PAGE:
So, I download 5.4 sources, as there are no 32-bit Linux binaries yet, and I do a simple configure and make. And.. I fail. Out of the box, some of the inline optimizations in innodb (the config I built with was max-no-ndb) will screw up gcc when using -O3 optimization (OK, I admit, I'm not 100% sure that this is the cause, but it sure looks like it, and some googling seems to confirm it, but I'm not a compiler engineer, so who knows).

So today, when I was planning to do some benchmarking and some other fun things, I tried to track this one down, and I did find a W/O for this issue, which is to configure with CFLAGS=-O2, i.e.:
./configure --with-plugins=max-no-ndb CFLAGS="-O2"
This will actually do the trick. And once I figured that out, I had to report it as a bug (#45131) and try with a few different compilers.

I did an emerge on gcc for my gentoo, and got gcc 4.1.2 instead of 4.1.1, and had the same problem. I also tested on another box running SuSE and gcc 3.3.1, and with the same problem. But as I said, at least there is a fix.

Tomorrow, I might do the actual low-end 32-bit machine performance test, I'll keep you posted.


Wednesday, May 13, 2009

Is it just me who want to search? Is google dead? Or?

I really like the idea of Planet MySQL. Lots of good information in one place, for reference and for news and what have you not. But why, in heavens name, can I not search?

It's not that I cannot use Google, if needed (and if you do, search for site:, not for, although both URLs gets you to Planet MySQL, the latter will find.. Nothing (the first is the "real" URL also).

Maybe, if I could ask for something more, would it be possible to have a means of categorizing all the posts, at times, there is just too much stuff going on. I don't think anyone can keep up with and read all the posts. Even myself I blog on different aspects of MySQL and OSS. This would surely add a level of organization. How this would work, I don't know for sure, but it would be nice.

And also, maybe just a means of looking at the blog overview in some different ways, like showing just the subject, but showing a few more per page.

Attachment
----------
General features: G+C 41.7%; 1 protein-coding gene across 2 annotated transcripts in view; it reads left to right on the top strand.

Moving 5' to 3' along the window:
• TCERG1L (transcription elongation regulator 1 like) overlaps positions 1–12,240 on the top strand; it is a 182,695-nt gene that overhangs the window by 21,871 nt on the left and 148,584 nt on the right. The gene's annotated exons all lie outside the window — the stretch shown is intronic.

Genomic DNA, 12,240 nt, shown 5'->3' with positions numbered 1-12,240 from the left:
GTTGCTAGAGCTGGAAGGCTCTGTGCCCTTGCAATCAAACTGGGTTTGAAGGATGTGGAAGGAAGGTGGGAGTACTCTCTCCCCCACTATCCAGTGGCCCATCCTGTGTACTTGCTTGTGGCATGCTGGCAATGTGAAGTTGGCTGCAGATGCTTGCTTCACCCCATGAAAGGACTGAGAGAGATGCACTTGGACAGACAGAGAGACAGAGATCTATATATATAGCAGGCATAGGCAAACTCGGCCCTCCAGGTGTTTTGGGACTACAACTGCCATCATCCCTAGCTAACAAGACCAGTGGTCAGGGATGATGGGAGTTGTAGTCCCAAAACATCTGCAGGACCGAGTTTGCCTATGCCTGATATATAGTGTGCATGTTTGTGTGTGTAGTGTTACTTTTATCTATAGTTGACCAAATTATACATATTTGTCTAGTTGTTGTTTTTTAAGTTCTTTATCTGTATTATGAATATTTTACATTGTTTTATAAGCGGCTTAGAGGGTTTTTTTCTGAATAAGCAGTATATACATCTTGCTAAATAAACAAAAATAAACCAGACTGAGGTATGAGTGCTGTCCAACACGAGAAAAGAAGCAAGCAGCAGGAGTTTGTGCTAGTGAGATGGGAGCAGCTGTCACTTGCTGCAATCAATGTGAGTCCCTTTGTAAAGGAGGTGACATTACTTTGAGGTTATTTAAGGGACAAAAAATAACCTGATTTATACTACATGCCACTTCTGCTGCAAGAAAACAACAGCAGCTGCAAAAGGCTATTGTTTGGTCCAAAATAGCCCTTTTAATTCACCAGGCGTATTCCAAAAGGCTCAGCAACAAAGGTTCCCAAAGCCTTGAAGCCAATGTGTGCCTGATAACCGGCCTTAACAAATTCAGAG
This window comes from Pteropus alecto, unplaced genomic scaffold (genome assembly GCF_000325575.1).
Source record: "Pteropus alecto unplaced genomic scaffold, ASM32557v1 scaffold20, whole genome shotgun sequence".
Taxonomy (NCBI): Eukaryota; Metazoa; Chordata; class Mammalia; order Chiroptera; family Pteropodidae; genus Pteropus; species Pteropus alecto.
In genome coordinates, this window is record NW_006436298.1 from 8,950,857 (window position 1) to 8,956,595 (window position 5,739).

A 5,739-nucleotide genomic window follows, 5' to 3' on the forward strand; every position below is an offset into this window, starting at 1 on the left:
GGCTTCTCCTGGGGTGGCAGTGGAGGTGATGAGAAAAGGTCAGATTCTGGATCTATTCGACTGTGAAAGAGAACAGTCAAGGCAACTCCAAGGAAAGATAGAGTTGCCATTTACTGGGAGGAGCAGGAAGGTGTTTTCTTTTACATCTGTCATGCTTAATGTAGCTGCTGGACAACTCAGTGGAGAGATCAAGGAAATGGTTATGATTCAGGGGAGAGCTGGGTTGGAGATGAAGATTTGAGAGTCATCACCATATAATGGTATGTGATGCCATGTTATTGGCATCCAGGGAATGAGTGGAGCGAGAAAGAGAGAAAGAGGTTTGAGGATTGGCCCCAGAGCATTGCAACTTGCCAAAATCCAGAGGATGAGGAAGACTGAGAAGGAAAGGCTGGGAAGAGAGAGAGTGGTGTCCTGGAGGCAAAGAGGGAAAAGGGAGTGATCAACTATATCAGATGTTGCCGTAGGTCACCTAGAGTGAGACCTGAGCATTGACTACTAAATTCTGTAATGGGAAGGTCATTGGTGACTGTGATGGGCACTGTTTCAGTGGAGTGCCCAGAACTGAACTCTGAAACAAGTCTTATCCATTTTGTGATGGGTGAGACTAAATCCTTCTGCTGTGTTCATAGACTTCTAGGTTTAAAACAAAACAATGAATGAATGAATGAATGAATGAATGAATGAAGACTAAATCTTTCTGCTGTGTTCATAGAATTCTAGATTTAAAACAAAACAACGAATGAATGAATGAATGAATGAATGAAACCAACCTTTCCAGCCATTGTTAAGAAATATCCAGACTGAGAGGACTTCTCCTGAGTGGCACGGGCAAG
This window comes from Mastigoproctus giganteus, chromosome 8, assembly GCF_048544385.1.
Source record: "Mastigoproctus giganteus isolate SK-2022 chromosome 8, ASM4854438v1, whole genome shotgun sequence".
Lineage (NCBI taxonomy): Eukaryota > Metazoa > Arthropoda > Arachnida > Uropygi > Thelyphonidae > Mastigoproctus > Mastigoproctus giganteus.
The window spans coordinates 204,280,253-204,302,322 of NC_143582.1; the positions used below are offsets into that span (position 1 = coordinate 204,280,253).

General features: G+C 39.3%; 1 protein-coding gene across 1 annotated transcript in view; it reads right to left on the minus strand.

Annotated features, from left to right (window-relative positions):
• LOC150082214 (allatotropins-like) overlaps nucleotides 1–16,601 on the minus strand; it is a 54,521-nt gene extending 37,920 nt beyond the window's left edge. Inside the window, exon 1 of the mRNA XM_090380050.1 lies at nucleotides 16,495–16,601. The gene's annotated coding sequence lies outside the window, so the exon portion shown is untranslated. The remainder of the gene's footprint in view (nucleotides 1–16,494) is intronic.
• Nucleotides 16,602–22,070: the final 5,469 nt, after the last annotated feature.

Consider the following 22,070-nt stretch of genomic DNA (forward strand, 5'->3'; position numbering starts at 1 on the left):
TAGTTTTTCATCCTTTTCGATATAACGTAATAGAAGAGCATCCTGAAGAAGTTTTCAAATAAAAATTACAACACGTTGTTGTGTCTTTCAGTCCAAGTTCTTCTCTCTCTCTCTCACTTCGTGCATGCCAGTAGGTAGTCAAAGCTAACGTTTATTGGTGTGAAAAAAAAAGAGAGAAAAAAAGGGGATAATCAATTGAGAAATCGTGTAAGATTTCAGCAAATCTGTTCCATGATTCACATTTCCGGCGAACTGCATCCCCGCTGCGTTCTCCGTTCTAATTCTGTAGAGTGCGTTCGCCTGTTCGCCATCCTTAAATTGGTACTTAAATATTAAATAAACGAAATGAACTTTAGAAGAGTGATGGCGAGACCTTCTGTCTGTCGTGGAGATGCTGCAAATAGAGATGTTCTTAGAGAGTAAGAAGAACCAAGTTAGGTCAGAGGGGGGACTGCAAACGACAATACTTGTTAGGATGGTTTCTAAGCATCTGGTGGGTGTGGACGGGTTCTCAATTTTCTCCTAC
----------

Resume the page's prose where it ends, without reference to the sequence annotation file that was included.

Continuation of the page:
Feeling picky and groovy

Saturday, May 9, 2009

Linux (in this case Fedora) is still not what I would call "user friendly"

OK, so it happened, I knew it would. The PSU in my main desktop Linux box broke down (it has been noisy and unreliable lately). It was completely dead. I subsequently went out to get a new one, and once home, started the process of removing the old PSU from the case, which was an Antec Sonata II. This is not a bad case, but I was surprised that the PSU had broken down, as this was not a low-end PSU (it was an acclaimed Hiper PSU. Next time I'll go cheap again).

Now, getting the old Hiper out of the Sonata was turned more difficult than I expected, as the CPU cooler was in teh way of getting the PSU out. I tried any trick I could think of, but in the end, I had to remove the CPU cooler. That finished, I could now replace the PSU with the new (and cheap 500W noname). That done, I now had to replace the CPU cooler. Without looking (big mistake) I just placed the CPU cooler on the CPU and fastened it (with screws, this was an AMD 754 socket CPU).

Booting time. Nothing happened, indications of CPU problems, and nothing comes up on the screen. "Maybe something went amiss when I mounted the CPU cooler" I think. So I remove the CPU cooler, and now I see what I had missed last time: The CPU is fixed to the CPU cooler with thermal grease, and when I remounted the CPU cooler last, I just pushed the whole thing, CPU and all, onto the socket. Needless to say, CPU pins were bent and it was a mess. I tried to fix it, but gave up.

So, here is the fun part then. This was an old mobo and CPU anyway, so I decided for a major upgrade. I went out and got myself a new Asus mobo and a Quad-core AMD Phenom and 4 new fresh gigs of RAM. Oh, how sweet it is!